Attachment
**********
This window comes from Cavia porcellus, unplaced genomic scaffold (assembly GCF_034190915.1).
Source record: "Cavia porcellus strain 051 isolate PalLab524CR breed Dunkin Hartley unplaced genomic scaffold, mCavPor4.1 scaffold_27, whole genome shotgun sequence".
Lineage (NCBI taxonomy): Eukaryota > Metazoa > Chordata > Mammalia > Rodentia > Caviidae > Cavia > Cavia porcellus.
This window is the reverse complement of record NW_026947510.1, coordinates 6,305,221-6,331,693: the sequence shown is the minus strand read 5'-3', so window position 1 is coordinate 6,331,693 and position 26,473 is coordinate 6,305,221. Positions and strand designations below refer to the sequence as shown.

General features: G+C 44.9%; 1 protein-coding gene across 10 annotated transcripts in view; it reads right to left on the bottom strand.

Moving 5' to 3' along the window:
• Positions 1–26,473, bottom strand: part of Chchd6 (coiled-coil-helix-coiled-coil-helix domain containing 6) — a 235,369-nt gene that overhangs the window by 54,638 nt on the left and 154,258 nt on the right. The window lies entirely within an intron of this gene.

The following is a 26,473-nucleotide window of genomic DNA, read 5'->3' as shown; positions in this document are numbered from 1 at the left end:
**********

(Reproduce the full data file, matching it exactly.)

This window comes from Cavia porcellus, unplaced genomic scaffold (assembly GCF_034190915.1).
Source record: "Cavia porcellus strain 051 isolate PalLab524CR breed Dunkin Hartley unplaced genomic scaffold, mCavPor4.1 scaffold_27, whole genome shotgun sequence".
Lineage (NCBI taxonomy): Eukaryota > Metazoa > Chordata > Mammalia > Rodentia > Caviidae > Cavia > Cavia porcellus.
This window is the reverse complement of record NW_026947510.1, coordinates 6,305,221-6,331,693: the sequence shown is the minus strand read 5'-3', so window position 1 is coordinate 6,331,693 and position 26,473 is coordinate 6,305,221. Positions and strand designations below refer to the sequence as shown.

General features: G+C 44.9%; 1 protein-coding gene across 10 annotated transcripts in view; it reads right to left on the bottom strand.

Moving 5' to 3' along the window:
• Positions 1–26,473, bottom strand: part of Chchd6 (coiled-coil-helix-coiled-coil-helix domain containing 6) — a 235,369-nt gene that overhangs the window by 54,638 nt on the left and 154,258 nt on the right. The window lies entirely within an intron of this gene.

The following is a 26,473-nucleotide window of genomic DNA, read 5'->3' as shown; positions in this document are numbered from 1 at the left end: